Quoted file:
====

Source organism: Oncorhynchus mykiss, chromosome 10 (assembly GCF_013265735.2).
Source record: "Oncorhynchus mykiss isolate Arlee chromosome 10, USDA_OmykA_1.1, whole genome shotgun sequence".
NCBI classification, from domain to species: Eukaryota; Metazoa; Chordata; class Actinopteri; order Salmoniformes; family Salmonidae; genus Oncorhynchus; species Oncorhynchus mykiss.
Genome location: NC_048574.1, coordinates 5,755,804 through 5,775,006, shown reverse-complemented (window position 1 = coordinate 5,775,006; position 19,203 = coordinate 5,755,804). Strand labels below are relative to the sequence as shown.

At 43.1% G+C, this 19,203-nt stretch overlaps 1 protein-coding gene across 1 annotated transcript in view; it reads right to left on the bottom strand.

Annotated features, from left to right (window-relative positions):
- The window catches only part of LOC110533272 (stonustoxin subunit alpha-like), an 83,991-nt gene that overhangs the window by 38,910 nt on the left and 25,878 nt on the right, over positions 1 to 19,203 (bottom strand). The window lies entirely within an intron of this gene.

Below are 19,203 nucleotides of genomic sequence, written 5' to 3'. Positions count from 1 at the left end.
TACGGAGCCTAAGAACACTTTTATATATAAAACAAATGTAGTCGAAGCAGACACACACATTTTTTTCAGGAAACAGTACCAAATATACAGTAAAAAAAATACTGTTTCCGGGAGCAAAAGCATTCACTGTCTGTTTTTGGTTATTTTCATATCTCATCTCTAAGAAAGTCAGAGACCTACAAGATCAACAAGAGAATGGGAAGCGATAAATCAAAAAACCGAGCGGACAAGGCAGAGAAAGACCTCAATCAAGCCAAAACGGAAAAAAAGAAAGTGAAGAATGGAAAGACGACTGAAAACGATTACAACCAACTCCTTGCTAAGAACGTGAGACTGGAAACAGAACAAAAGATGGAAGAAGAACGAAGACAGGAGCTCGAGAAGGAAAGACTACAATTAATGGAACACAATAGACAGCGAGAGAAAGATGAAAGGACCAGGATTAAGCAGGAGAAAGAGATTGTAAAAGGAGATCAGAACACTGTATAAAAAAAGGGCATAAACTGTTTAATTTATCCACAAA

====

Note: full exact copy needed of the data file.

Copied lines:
Source organism: Oncorhynchus mykiss, chromosome 10 (assembly GCF_013265735.2).
Source record: "Oncorhynchus mykiss isolate Arlee chromosome 10, USDA_OmykA_1.1, whole genome shotgun sequence".
NCBI classification, from domain to species: Eukaryota; Metazoa; Chordata; class Actinopteri; order Salmoniformes; family Salmonidae; genus Oncorhynchus; species Oncorhynchus mykiss.
Genome location: NC_048574.1, coordinates 5,755,804 through 5,775,006, shown reverse-complemented (window position 1 = coordinate 5,775,006; position 19,203 = coordinate 5,755,804). Strand labels below are relative to the sequence as shown.

At 43.1% G+C, this 19,203-nt stretch overlaps 1 protein-coding gene across 1 annotated transcript in view; it reads right to left on the bottom strand.

Annotated features, from left to right (window-relative positions):
- The window catches only part of LOC110533272 (stonustoxin subunit alpha-like), an 83,991-nt gene that overhangs the window by 38,910 nt on the left and 25,878 nt on the right, over positions 1 to 19,203 (bottom strand). The window lies entirely within an intron of this gene.

Below are 19,203 nucleotides of genomic sequence, written 5' to 3'. Positions count from 1 at the left end.
TACGGAGCCTAAGAACACTTTTATATATAAAACAAATGTAGTCGAAGCAGACACACACATTTTTTTCAGGAAACAGTACCAAATATACAGTAAAAAAAATACTGTTTCCGGGAGCAAAAGCATTCACTGTCTGTTTTTGGTTATTTTCATATCTCATCTCTAAGAAAGTCAGAGACCTACAAGATCAACAAGAGAATGGGAAGCGATAAATCAAAAAACCGAGCGGACAAGGCAGAGAAAGACCTCAATCAAGCCAAAACGGAAAAAAAGAAAGTGAAGAATGGAAAGACGACTGAAAACGATTACAACCAACTCCTTGCTAAGAACGTGAGACTGGAAACAGAACAAAAGATGGAAGAAGAACGAAGACAGGAGCTCGAGAAGGAAAGACTACAATTAATGGAACACAATAGACAGCGAGAGAAAGATGAAAGGACCAGGATTAAGCAGGAGAAAGAGATTGTAAAAGGAGATCAGAACACTGTATAAAAAAAGGGCATAAACTGTTTAATTTATCCACAAA